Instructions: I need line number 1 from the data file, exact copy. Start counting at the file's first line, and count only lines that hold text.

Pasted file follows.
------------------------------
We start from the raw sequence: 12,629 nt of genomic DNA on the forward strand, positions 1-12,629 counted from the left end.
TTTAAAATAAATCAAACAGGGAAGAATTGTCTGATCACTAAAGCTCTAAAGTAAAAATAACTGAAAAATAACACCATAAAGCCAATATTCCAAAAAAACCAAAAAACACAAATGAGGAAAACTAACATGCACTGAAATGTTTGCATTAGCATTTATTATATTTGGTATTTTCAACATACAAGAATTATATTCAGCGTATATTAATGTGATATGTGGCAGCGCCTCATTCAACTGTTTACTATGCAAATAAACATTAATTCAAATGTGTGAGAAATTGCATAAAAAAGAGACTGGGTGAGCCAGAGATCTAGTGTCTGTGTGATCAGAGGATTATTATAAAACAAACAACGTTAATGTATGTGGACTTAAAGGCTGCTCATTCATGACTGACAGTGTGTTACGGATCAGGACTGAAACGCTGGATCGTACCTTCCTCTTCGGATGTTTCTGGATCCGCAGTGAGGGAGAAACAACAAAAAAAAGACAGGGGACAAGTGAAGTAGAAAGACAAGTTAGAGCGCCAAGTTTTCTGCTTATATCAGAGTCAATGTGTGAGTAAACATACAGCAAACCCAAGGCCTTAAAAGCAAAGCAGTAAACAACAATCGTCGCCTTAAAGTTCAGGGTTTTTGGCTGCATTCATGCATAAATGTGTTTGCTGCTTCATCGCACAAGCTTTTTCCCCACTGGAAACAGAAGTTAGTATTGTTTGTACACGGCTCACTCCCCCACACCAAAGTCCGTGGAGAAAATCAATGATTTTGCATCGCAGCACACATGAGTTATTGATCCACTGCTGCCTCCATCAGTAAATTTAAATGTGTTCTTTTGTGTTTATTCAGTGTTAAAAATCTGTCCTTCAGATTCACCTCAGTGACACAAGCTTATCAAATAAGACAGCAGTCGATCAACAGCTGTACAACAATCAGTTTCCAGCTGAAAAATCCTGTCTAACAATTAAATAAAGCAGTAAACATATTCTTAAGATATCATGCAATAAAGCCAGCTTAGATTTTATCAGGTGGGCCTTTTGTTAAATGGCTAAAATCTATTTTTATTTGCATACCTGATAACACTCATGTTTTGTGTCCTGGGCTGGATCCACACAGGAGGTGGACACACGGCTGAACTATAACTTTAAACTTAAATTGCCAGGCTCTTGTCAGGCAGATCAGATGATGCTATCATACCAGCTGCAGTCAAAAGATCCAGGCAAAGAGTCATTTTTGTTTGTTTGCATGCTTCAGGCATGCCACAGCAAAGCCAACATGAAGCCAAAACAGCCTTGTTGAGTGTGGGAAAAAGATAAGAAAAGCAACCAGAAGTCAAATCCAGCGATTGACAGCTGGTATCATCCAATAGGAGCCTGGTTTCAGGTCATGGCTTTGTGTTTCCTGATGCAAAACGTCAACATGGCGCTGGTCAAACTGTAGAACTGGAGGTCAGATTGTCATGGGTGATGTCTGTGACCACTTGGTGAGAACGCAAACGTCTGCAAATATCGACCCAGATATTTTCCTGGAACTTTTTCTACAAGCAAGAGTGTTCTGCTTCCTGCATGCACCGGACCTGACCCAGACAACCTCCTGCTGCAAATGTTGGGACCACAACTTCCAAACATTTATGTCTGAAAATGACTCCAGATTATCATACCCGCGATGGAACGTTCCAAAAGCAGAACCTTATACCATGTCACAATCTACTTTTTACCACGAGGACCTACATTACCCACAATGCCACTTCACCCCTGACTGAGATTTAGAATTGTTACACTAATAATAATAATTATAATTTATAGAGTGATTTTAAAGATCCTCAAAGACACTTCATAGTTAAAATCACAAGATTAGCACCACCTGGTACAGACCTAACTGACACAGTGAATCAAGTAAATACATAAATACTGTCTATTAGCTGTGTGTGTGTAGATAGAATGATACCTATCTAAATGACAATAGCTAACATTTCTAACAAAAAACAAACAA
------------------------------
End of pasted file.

We start from the raw sequence: 12,629 nt of genomic DNA on the forward strand, positions 1-12,629 counted from the left end.